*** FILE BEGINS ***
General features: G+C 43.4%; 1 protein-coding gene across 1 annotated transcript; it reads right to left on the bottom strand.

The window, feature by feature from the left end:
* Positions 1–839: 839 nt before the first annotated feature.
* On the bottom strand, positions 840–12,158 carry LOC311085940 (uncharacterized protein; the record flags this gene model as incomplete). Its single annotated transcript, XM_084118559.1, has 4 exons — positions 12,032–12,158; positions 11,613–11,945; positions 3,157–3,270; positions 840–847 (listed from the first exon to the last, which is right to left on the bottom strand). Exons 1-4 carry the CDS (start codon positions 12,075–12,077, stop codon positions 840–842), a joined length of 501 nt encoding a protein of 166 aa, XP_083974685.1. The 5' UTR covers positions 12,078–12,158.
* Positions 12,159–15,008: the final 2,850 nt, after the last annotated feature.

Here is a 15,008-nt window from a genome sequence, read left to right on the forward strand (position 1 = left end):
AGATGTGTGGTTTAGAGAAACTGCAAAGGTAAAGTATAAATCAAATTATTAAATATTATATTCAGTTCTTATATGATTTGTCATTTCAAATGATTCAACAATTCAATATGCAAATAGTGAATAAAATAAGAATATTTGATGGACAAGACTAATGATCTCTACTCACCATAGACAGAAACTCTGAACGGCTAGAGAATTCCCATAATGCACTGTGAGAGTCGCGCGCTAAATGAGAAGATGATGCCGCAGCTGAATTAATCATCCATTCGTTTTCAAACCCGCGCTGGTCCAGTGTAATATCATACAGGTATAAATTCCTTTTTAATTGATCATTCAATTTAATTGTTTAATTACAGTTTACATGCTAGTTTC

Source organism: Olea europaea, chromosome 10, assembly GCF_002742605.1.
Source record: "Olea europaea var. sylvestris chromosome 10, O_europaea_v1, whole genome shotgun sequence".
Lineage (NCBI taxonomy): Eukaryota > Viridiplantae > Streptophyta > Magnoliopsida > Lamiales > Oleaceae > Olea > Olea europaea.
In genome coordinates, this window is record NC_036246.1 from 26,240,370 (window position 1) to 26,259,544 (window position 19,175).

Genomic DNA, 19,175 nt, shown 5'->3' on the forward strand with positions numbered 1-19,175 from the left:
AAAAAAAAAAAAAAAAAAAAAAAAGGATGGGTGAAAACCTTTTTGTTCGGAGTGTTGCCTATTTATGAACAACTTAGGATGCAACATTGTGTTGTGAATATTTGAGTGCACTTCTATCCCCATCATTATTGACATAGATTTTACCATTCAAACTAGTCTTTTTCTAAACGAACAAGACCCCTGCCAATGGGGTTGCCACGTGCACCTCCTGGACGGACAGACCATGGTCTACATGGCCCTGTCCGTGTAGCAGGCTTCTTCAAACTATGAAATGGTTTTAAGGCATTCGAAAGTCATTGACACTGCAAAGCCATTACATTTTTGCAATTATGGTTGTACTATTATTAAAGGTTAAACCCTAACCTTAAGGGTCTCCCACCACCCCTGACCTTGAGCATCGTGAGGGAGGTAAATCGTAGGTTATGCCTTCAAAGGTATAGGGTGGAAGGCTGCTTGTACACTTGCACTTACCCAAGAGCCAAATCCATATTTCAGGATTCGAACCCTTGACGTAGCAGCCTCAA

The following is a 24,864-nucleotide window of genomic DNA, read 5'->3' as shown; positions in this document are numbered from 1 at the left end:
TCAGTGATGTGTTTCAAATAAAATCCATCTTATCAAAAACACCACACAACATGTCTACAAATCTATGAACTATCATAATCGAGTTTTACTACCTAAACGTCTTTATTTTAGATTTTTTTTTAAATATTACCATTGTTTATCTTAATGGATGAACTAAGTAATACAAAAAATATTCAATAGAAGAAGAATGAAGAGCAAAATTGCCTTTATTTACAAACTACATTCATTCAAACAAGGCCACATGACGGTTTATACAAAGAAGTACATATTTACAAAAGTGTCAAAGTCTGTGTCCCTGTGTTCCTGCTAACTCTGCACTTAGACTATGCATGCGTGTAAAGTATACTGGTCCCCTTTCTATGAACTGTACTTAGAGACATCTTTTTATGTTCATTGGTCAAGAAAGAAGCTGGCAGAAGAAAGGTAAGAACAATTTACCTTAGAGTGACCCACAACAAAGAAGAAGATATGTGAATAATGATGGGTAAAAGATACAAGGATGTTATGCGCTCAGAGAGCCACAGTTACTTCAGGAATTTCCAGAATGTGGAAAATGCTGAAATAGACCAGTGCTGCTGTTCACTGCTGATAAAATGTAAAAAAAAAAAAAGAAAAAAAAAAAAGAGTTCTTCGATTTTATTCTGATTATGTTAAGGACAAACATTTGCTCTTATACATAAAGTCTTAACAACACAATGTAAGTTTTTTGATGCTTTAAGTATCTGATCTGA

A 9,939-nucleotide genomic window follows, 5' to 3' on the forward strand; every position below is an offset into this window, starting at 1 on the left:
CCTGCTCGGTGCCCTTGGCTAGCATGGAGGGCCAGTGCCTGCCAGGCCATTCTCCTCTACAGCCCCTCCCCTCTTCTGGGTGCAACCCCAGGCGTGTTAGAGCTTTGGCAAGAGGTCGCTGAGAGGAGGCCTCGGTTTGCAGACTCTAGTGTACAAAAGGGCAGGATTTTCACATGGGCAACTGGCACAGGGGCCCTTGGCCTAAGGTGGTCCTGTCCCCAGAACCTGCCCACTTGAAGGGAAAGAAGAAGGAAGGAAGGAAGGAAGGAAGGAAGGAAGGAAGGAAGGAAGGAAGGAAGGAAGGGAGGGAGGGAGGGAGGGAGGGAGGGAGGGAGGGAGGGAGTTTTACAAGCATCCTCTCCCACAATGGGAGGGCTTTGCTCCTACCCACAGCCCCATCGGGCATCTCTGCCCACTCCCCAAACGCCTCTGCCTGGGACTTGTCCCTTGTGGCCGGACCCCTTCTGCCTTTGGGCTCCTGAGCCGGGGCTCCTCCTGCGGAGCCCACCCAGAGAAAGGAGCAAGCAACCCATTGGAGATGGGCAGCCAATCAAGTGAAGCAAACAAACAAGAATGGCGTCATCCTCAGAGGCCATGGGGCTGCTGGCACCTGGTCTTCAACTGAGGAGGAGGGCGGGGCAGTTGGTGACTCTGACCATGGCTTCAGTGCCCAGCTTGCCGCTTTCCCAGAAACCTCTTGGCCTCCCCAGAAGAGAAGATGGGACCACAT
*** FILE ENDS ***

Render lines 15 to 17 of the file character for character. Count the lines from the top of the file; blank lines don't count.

TCAGTGATGTGTTTCAAATAAAATCCATCTTATCAAAAACACCACACAACATGTCTACAAATCTATGAACTATCATAATCGAGTTTTACTACCTAAACGTCTTTATTTTAGATTTTTTTTTAAATATTACCATTGTTTATCTTAATGGATGAACTAAGTAATACAAAAAATATTCAATAGAAGAAGAATGAAGAGCAAAATTGCCTTTATTTACAAACTACATTCATTCAAACAAGGCCACATGACGGTTTATACAAAGAAGTACATATTTACAAAAGTGTCAAAGTCTGTGTCCCTGTGTTCCTGCTAACTCTGCACTTAGACTATGCATGCGTGTAAAGTATACTGGTCCCCTTTCTATGAACTGTACTTAGAGACATCTTTTTATGTTCATTGGTCAAGAAAGAAGCTGGCAGAAGAAAGGTAAGAACAATTTACCTTAGAGTGACCCACAACAAAGAAGAAGATATGTGAATAATGATGGGTAAAAGATACAAGGATGTTATGCGCTCAGAGAGCCACAGTTACTTCAGGAATTTCCAGAATGTGGAAAATGCTGAAATAGACCAGTGCTGCTGTTCACTGCTGATAAAATGTAAAAAAAAAAAAAGAAAAAAAAAAAAGAGTTCTTCGATTTTATTCTGATTATGTTAAGGACAAACATTTGCTCTTATACATAAAGTCTTAACAACACAATGTAAGTTTTTTGATGCTTTAAGTATCTGATCTGA

A 9,939-nucleotide genomic window follows, 5' to 3' on the forward strand; every position below is an offset into this window, starting at 1 on the left:
CCTGCTCGGTGCCCTTGGCTAGCATGGAGGGCCAGTGCCTGCCAGGCCATTCTCCTCTACAGCCCCTCCCCTCTTCTGGGTGCAACCCCAGGCGTGTTAGAGCTTTGGCAAGAGGTCGCTGAGAGGAGGCCTCGGTTTGCAGACTCTAGTGTACAAAAGGGCAGGATTTTCACATGGGCAACTGGCACAGGGGCCCTTGGCCTAAGGTGGTCCTGTCCCCAGAACCTGCCCACTTGAAGGGAAAGAAGAAGGAAGGAAGGAAGGAAGGAAGGAAGGAAGGAAGGAAGGAAGGAAGGAAGGAAGGGAGGGAGGGAGGGAGGGAGGGAGGGAGGGAGGGAGGGAGTTTTACAAGCATCCTCTCCCACAATGGGAGGGCTTTGCTCCTACCCACAGCCCCATCGGGCATCTCTGCCCACTCCCCAAACGCCTCTGCCTGGGACTTGTCCCTTGTGGCCGGACCCCTTCTGCCTTTGGGCTCCTGAGCCGGGGCTCCTCCTGCGGAGCCCACCCAGAGAAAGGAGCAAGCAACCCATTGGAGATGGGCAGCCAATCAAGTGAAGCAAACAAACAAGAATGGCGTCATCCTCAGAGGCCATGGGGCTGCTGGCACCTGGTCTTCAACTGAGGAGGAGGGCGGGGCAGTTGGTGACTCTGACCATGGCTTCAGTGCCCAGCTTGCCGCTTTCCCAGAAACCTCTTGGCCTCCCCAGAAGAGAAGATGGGACCACAT